Daniel Sonkin, PHD. Licensed Marriage & Family Therapist HOME | CONTACT | ABOUT
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How Psychotherapy Works

Many people come to my office wanting to know just what is psychotherapy and how does it work to help people change? This is a question that many people have asked over many years about all forms of psychotherapy. In fact, scholars have studied this question extensively, and although there are no definitive answers, they have found that there is one factor that seems to be present in all forms of psychotherapy, no matter what modality (individual or couple) or orientation (Freudian, Jungian, behavioral, cognitive, etc.) and that is the therapeutic alliance. According to Dr. Lester Luborsky of the Penn Psychotherapy Project the therapeutic alliance may be defined as "…that point in the therapeutic relationship when the client on one hand elevates the therapist to a position of authority, but on the other hand believes that this power and authority is shared between them, that there is a deep sense of collaboration and participation in the process. In this way a positive attachment develops between the client and the therapist."

In the beginning of therapy the therapeutic alliance is based on the client experiencing the therapist as supportive and helpful. In the later phases of treatment, the alliance is experienced as a joint struggle against what is impeding the client, a shared responsibility for working out treatment goals, and a sense of we-ness.

Psychotherapy from an attachment theory perspective (how I practice) also includes other important elements. Johm Bowlby, the psychiatrist who first wrote about attachment theory, explicitly saw the therapist as a surrogate parent-figure who encouraged the client to explore their inner world (mind, psychological self) from a secure base the therapist creates. In the context of therapeutic work with individuals, Bowlby defined five tasks:

  1. Create a safe place, or Secure Base, for client to explore thoughts, feelings and experiences regarding self and attachment figures;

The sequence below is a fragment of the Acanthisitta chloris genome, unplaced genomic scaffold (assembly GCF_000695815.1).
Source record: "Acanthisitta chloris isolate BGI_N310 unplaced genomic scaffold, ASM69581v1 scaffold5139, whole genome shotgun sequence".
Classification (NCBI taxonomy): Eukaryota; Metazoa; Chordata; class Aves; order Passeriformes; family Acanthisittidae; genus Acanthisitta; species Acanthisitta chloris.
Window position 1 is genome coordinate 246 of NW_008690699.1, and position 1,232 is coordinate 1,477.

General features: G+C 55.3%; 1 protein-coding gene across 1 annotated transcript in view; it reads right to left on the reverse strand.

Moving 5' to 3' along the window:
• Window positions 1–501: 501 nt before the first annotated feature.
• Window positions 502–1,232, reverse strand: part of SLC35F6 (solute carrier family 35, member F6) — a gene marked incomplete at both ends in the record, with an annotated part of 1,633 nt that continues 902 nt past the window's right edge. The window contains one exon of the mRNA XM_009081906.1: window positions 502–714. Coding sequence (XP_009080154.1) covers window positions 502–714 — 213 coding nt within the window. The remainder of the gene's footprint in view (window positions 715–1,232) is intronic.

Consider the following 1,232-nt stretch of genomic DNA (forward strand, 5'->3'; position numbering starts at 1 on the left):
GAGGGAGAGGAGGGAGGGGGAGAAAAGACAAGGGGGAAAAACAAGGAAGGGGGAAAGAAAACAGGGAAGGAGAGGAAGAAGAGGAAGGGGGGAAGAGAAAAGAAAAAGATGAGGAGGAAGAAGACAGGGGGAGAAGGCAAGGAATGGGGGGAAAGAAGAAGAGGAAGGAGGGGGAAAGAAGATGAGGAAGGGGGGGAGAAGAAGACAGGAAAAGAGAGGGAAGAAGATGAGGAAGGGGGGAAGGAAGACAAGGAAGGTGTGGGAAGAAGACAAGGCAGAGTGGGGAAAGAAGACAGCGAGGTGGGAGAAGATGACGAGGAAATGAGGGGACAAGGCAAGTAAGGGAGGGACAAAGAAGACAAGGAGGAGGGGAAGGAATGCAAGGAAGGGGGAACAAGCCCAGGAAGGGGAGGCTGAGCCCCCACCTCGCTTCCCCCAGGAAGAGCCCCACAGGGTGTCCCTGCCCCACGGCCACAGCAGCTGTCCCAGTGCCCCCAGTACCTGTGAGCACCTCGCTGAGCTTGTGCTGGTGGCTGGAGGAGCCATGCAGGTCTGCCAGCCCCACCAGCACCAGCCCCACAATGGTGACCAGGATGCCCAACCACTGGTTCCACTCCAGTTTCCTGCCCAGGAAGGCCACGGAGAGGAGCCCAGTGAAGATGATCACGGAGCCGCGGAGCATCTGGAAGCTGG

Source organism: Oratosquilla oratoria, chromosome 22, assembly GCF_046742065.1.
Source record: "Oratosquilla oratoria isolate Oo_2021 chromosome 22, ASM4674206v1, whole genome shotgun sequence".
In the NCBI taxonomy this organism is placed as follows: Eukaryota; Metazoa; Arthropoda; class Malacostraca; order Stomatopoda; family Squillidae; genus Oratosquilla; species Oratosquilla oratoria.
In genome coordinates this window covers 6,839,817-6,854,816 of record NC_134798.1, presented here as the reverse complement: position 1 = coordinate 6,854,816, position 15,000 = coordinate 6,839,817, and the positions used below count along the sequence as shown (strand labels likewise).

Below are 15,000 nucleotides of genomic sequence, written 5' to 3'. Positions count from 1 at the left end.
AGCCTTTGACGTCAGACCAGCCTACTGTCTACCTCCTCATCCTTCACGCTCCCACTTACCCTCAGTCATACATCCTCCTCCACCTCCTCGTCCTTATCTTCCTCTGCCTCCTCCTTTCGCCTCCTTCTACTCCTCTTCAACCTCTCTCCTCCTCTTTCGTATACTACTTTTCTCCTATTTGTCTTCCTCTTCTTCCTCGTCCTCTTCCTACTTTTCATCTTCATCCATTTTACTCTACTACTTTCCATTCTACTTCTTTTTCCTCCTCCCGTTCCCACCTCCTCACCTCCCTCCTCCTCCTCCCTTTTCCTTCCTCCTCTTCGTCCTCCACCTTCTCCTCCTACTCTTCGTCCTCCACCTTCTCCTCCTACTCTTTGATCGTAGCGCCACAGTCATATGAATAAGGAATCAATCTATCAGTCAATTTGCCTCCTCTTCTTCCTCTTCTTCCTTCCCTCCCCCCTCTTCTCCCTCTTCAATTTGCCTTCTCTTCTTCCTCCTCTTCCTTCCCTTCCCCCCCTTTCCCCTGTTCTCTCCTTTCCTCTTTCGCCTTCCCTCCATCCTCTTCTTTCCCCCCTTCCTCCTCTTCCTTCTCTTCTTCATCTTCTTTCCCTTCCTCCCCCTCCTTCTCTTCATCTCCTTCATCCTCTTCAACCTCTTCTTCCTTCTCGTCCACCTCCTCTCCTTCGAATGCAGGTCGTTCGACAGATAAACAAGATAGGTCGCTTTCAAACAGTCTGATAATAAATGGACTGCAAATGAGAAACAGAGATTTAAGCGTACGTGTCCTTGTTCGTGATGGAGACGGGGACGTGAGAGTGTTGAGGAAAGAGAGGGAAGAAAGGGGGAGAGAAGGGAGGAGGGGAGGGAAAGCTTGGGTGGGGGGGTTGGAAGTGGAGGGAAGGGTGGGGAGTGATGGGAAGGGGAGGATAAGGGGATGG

2. Explore current relationships with attachment figures;
  3. Explore relationship with psychotherapist as an attachment figure;
  4. Explore the relationship between early childhood attachment experiences and current relationships; and
  5. Find new ways of regulating attachment anxiety (i.e., emotional regulation)

Recent advances in neurobiology suggest, that psychotherapy changes the brain, in that repeated positive interpersonal experiences may be stored in the form of memory (positive mental models about self and others) which are then carried into other relationships making them more enriching, positive experiences.

In addition, when people have experienced unhealthy parenting as children, neuroscience has shown that some people may not have developed certain capacities because their parents may not have had these abilities themselves. The part of the brain just behind the eyes is called the prefrontal orbital cortext. This is a very important part of the brain because it regulates functions that have to do with interpersonal relationships. When we are born, this part of the brain is not completely developed and therefore environmental experiences will determine how it evolves. Therefore, psychotherapy may include working on any one or a number of these skillls. These capacities include:

  1. Autonoetic consciousness: Knowing oneself over time.
  2. Social cognition: Empathy and the ability to look into the minds of others.
  3. Self reflection: Ability to look into your own mind.
  4. Emotion regulation: Ability to soothe oneself and be soothed by others
  5. Response flexibility: Weigh options before acting.

A wonderful characteristic of our brain is that it is always changing and receptive to experience. That's why they say, psychotherapy can change the brain!

Ultimately how you change will be unique to you, the specific nature of your difficulties, the interventions and the therapeutic relationship. Feel free to ask about the change process in your sessions at any time.